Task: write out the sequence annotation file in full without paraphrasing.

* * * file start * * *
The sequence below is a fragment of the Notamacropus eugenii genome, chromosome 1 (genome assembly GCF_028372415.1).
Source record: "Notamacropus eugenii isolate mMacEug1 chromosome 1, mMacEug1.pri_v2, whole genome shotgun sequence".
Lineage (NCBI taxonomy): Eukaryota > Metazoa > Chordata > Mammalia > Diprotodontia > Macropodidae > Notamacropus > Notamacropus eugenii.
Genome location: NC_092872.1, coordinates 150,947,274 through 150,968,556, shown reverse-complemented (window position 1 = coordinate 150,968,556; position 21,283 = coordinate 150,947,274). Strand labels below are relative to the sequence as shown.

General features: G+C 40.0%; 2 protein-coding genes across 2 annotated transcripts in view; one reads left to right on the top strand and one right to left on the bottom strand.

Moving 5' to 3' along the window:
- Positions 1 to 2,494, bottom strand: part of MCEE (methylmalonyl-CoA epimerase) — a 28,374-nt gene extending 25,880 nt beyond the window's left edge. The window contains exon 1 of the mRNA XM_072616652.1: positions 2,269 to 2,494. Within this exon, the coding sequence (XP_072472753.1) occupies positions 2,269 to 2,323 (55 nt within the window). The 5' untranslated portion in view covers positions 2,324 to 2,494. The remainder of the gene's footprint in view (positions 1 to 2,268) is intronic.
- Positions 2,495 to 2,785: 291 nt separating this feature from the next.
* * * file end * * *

The sequence below is a fragment of the Notamacropus eugenii genome, chromosome 1 (genome assembly GCF_028372415.1).
Source record: "Notamacropus eugenii isolate mMacEug1 chromosome 1, mMacEug1.pri_v2, whole genome shotgun sequence".
Lineage (NCBI taxonomy): Eukaryota > Metazoa > Chordata > Mammalia > Diprotodontia > Macropodidae > Notamacropus > Notamacropus eugenii.
Genome location: NC_092872.1, coordinates 150,947,274 through 150,968,556, shown reverse-complemented (window position 1 = coordinate 150,968,556; position 21,283 = coordinate 150,947,274). Strand labels below are relative to the sequence as shown.

General features: G+C 40.0%; 2 protein-coding genes across 2 annotated transcripts in view; one reads left to right on the top strand and one right to left on the bottom strand.

Moving 5' to 3' along the window:
- Positions 1 to 2,494, bottom strand: part of MCEE (methylmalonyl-CoA epimerase) — a 28,374-nt gene extending 25,880 nt beyond the window's left edge. The window contains exon 1 of the mRNA XM_072616652.1: positions 2,269 to 2,494. Within this exon, the coding sequence (XP_072472753.1) occupies positions 2,269 to 2,323 (55 nt within the window). The 5' untranslated portion in view covers positions 2,324 to 2,494. The remainder of the gene's footprint in view (positions 1 to 2,268) is intronic.
- Positions 2,495 to 2,785: 291 nt separating this feature from the next.